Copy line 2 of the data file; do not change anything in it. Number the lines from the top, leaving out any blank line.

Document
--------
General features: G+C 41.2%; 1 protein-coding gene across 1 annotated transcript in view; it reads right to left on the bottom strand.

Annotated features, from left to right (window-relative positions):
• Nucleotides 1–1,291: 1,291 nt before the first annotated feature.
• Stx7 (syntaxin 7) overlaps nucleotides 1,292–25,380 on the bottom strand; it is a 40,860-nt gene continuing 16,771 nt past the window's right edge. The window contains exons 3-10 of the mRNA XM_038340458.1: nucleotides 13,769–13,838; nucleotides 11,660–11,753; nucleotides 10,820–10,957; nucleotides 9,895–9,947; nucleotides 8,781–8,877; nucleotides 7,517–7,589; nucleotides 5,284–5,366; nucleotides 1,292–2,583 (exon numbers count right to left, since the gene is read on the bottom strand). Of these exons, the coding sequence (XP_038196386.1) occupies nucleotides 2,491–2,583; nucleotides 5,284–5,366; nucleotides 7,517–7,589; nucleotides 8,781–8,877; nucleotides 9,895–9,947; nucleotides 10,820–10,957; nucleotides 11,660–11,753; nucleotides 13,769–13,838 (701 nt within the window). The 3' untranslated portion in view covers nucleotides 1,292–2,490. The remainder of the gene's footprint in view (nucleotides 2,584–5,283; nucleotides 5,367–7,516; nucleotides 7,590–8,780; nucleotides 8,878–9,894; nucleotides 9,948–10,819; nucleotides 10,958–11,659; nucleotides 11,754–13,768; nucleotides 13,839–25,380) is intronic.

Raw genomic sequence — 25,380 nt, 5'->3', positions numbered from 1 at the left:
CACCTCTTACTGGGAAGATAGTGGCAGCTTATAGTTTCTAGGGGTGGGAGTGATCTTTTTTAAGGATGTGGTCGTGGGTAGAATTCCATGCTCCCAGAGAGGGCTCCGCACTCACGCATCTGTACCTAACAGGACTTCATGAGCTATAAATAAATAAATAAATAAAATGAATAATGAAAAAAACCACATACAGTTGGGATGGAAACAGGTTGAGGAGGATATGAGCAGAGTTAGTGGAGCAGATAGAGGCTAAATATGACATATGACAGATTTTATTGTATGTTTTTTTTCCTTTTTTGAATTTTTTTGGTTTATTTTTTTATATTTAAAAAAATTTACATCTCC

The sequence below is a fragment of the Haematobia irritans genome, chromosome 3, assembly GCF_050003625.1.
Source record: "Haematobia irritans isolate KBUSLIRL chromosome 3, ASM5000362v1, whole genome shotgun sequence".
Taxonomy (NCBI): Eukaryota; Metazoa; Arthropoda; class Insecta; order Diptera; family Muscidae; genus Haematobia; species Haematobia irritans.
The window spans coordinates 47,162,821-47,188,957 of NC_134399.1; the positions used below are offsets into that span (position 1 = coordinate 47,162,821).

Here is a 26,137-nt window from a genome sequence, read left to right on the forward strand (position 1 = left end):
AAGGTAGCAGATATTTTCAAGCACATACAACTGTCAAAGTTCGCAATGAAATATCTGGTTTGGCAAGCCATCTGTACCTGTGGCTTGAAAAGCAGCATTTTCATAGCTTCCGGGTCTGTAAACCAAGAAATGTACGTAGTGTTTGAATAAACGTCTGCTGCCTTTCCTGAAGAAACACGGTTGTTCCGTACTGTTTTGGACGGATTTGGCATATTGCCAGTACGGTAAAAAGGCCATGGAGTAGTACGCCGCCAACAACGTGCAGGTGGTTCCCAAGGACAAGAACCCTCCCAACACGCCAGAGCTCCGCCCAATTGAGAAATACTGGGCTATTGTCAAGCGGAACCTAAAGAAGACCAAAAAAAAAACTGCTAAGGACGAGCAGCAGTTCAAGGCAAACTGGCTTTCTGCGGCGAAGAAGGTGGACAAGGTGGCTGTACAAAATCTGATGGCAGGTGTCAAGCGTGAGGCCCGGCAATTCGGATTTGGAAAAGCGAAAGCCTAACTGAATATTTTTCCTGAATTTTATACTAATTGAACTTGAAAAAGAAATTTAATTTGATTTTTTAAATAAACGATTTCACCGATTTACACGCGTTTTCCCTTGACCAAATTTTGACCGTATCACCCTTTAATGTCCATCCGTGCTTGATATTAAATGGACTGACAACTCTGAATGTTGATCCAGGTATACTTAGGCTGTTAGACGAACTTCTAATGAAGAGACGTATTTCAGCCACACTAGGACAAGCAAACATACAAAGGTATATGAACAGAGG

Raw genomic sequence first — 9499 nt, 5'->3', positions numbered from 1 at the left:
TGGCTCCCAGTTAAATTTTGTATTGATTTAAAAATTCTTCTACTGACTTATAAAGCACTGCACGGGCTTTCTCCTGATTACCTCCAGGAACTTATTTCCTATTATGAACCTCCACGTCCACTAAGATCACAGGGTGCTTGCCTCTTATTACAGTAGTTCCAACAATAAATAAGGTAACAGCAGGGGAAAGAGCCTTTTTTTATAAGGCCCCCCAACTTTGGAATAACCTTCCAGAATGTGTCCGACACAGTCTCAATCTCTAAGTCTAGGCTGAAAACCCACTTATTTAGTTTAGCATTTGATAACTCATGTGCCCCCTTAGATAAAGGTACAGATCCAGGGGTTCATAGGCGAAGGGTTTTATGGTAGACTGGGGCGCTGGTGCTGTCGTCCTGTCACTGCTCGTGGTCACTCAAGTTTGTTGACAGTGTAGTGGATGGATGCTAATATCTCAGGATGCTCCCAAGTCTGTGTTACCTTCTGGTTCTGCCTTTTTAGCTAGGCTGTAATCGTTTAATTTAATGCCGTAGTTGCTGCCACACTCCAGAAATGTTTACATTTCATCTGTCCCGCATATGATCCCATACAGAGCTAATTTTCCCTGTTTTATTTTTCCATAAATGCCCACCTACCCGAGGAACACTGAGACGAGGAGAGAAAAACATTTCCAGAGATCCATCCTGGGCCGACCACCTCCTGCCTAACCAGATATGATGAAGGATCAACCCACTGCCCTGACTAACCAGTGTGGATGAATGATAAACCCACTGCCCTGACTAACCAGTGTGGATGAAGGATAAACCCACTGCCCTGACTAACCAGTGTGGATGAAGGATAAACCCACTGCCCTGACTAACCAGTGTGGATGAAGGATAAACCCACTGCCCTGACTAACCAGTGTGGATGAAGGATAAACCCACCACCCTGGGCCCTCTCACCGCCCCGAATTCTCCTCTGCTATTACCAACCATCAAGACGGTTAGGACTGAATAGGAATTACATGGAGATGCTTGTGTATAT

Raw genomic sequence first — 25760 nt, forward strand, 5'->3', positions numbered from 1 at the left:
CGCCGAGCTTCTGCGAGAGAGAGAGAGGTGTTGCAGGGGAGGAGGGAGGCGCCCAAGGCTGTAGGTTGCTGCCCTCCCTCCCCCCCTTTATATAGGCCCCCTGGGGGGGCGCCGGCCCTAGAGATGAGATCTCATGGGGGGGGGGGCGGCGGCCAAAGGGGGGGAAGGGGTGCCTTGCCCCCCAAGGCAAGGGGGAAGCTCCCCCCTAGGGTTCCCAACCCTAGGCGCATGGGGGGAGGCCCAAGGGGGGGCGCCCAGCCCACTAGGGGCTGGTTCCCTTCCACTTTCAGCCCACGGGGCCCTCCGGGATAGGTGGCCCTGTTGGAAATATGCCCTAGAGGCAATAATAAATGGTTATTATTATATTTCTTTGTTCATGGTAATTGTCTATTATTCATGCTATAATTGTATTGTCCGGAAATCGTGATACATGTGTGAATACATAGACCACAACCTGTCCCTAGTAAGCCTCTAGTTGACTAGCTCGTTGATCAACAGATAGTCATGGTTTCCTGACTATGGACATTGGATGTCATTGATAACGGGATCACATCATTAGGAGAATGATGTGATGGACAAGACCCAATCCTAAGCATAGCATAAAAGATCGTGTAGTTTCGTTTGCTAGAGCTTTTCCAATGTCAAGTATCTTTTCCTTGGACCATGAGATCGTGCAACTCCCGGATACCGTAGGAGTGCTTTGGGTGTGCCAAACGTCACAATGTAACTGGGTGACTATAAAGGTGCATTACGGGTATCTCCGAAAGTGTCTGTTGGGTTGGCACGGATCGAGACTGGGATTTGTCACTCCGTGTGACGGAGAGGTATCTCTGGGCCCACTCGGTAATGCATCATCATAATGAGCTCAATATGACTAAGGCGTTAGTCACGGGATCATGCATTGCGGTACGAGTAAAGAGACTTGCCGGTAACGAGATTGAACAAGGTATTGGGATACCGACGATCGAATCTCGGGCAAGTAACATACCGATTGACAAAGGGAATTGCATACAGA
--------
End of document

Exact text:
Annotated features, from left to right (window-relative positions):